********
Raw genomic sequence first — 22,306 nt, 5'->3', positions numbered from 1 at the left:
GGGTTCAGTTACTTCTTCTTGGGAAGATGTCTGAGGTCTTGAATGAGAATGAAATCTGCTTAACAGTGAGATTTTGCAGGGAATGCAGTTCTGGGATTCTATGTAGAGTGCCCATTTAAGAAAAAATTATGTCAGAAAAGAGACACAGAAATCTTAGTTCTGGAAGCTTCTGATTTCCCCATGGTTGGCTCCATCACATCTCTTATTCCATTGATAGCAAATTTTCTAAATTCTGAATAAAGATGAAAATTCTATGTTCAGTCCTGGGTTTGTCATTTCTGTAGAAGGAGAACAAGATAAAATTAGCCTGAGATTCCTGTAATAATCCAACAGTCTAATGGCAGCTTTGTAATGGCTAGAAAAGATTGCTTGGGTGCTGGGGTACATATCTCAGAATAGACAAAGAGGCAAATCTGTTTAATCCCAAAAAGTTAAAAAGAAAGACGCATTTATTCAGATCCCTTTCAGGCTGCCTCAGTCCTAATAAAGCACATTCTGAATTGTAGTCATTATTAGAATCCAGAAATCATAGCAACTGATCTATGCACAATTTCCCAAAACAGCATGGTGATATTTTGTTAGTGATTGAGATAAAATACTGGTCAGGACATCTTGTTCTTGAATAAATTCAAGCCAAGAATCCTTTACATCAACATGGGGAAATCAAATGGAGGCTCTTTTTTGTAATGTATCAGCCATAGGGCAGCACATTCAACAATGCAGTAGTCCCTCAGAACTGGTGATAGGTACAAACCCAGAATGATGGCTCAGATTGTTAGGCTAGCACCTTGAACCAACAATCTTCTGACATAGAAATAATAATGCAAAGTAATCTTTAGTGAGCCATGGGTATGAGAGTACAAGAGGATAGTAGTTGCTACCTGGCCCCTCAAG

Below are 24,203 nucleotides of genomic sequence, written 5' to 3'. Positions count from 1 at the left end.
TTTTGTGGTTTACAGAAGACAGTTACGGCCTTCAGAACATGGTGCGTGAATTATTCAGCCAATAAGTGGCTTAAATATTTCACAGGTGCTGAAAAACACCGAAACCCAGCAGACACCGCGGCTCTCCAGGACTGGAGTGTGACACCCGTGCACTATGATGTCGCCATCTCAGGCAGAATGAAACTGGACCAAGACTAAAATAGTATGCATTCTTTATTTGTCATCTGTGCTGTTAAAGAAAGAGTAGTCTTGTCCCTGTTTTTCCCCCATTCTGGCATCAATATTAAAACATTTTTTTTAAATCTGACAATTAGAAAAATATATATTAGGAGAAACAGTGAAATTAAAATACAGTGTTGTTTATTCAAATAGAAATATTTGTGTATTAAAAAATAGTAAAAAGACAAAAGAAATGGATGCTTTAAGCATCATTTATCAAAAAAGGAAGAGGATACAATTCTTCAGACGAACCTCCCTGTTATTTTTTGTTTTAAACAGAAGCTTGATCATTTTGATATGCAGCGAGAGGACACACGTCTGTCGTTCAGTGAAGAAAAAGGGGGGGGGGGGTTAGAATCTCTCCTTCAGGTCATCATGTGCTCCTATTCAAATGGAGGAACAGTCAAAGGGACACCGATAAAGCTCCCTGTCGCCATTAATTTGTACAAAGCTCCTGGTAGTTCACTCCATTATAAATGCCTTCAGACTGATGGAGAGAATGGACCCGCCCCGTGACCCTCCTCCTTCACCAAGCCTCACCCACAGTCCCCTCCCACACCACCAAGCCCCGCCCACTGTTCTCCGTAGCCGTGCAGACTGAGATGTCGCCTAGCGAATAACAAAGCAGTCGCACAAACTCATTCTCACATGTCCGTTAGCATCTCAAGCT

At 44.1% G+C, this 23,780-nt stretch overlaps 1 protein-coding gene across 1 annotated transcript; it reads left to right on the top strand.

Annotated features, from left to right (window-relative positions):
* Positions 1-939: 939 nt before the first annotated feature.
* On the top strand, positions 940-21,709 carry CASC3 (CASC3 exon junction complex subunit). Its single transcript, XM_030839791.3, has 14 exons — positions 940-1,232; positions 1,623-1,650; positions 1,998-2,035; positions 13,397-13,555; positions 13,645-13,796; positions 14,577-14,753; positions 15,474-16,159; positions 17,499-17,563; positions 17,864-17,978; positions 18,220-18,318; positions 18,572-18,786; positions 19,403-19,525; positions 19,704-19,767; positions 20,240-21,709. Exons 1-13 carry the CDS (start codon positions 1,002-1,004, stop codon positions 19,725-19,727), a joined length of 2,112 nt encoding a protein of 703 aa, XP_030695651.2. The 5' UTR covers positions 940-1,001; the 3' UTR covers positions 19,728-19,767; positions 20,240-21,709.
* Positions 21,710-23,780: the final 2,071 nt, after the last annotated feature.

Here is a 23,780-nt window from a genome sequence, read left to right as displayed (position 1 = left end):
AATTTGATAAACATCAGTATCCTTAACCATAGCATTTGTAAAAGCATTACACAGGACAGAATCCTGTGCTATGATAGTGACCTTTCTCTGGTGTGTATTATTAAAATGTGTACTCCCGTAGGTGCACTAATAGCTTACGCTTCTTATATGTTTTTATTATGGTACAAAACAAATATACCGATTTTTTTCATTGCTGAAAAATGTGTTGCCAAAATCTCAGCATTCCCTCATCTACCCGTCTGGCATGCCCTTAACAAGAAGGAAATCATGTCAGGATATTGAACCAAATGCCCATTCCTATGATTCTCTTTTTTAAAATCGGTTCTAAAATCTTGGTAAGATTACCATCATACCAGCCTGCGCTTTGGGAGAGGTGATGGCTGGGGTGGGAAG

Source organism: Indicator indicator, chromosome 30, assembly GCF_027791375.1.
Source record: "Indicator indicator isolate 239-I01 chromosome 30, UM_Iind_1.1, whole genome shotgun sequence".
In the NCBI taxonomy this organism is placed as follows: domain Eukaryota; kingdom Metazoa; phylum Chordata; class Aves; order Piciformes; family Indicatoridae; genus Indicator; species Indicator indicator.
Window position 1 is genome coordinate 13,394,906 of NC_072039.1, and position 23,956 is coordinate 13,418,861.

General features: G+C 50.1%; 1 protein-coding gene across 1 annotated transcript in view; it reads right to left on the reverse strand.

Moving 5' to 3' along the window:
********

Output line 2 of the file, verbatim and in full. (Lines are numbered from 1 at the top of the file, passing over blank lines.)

GGGTTCAGTTACTTCTTCTTGGGAAGATGTCTGAGGTCTTGAATGAGAATGAAATCTGCTTAACAGTGAGATTTTGCAGGGAATGCAGTTCTGGGATTCTATGTAGAGTGCCCATTTAAGAAAAAATTATGTCAGAAAAGAGACACAGAAATCTTAGTTCTGGAAGCTTCTGATTTCCCCATGGTTGGCTCCATCACATCTCTTATTCCATTGATAGCAAATTTTCTAAATTCTGAATAAAGATGAAAATTCTATGTTCAGTCCTGGGTTTGTCATTTCTGTAGAAGGAGAACAAGATAAAATTAGCCTGAGATTCCTGTAATAATCCAACAGTCTAATGGCAGCTTTGTAATGGCTAGAAAAGATTGCTTGGGTGCTGGGGTACATATCTCAGAATAGACAAAGAGGCAAATCTGTTTAATCCCAAAAAGTTAAAAAGAAAGACGCATTTATTCAGATCCCTTTCAGGCTGCCTCAGTCCTAATAAAGCACATTCTGAATTGTAGTCATTATTAGAATCCAGAAATCATAGCAACTGATCTATGCACAATTTCCCAAAACAGCATGGTGATATTTTGTTAGTGATTGAGATAAAATACTGGTCAGGACATCTTGTTCTTGAATAAATTCAAGCCAAGAATCCTTTACATCAACATGGGGAAATCAAATGGAGGCTCTTTTTTGTAATGTATCAGCCATAGGGCAGCACATTCAACAATGCAGTAGTCCCTCAGAACTGGTGATAGGTACAAACCCAGAATGATGGCTCAGATTGTTAGGCTAGCACCTTGAACCAACAATCTTCTGACATAGAAATAATAATGCAAAGTAATCTTTAGTGAGCCATGGGTATGAGAGTACAAGAGGATAGTAGTTGCTACCTGGCCCCTCAAG